“Windows Support” Social Engineering Goes Beyond Trickery


This scam has been going on for several years, but I heard a new angle today that is cause for concern.  A family member received the call, and what she was told is disturbing to say the least.  If you haven’t heard about the scam, it works like this:

Theft over the internet concept with a hand poping out of the screen to steal a credit card, isolated on a white background

  • You get a call from somebody (usually in a thick foreign accent) claiming to be from “Windows Support”.
  • They state that your computer has problems and has been sending alerts to them.
  • They point out errors in the logs on your PC, and claim that it is broken or infected, and that they can repair it for a fee.

 

    What you may not realize is that the errors they’ve pointed out aren’t unique to you, and nobody was being notified about them. Most PC’s have errors in the logs, and the scammers are relying on this to scare you into paying them to “fix” your machine. If you are wise to them, they quickly grow impatient and aggressive, often swearing at you before hanging up.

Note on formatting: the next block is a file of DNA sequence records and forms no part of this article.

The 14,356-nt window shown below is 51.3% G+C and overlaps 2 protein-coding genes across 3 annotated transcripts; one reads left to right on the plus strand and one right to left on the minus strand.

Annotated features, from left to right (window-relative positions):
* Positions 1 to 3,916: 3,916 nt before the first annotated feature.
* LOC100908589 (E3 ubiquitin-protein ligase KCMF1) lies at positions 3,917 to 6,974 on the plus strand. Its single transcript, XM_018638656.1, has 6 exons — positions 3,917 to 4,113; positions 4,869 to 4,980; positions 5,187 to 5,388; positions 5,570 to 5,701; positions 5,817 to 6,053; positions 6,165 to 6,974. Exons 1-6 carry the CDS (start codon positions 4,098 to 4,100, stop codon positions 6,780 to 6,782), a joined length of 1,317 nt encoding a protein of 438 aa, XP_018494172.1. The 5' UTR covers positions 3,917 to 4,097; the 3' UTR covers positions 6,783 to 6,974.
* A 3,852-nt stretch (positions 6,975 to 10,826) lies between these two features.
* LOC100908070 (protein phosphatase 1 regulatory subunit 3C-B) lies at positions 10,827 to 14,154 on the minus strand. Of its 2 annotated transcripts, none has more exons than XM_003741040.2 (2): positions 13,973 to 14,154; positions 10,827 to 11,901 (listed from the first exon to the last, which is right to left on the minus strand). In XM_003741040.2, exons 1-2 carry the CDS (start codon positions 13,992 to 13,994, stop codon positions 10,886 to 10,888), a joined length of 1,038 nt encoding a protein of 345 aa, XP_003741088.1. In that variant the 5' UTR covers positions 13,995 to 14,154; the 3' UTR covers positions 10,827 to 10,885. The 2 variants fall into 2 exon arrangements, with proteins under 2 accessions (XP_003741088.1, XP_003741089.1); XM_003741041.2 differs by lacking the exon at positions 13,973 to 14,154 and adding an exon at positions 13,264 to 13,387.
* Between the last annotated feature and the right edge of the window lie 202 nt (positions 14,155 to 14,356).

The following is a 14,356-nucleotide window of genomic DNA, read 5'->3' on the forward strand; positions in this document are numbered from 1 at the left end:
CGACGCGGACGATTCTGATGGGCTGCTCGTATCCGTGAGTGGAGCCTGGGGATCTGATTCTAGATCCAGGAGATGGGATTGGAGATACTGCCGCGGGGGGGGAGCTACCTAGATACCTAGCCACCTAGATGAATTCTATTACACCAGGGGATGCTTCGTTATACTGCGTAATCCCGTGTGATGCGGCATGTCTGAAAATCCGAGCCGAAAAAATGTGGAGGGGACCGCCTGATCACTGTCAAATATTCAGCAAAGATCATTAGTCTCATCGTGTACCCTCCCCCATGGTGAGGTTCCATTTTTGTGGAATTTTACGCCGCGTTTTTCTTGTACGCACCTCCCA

First of all, “Windows” is not the name of a company. Nobody “from Windows Support” will never call you.  It would make more sense for them to claim to be calling from Microsoft, only Microsoft would never call you either!  (Unless you applied for a job opening with them.  In that case… maybe!  But they’ll never call you about errors on your computer!)

Secondly and more disturbing is that this time, they didn’t just use the “errors in the log” trick to try to trick her into gaining access to her PC.  They knew personal information about her:

  • They knew her name
  • They knew what town she lives in
  • They knew her postal code
  • And obviously, they had this information associated with her phone number

This is Social Engineering at work.  Although we don’t know where they got this information, it was clearly intended to establish a level of trust beyond simply using the name “Windows” and pointing out errors.  My family member was wise enough to say, “well I have an IT guy, so I’ll get him to call you back – what’s your number?”  True to form, this irritated the caller and he quickly became aggressive and started calling her names before she hung up on him.

Please spread the word, and don’t let anyone you know fall for this more advanced scam.  I fear the social engineering angle will result in more victims.

 

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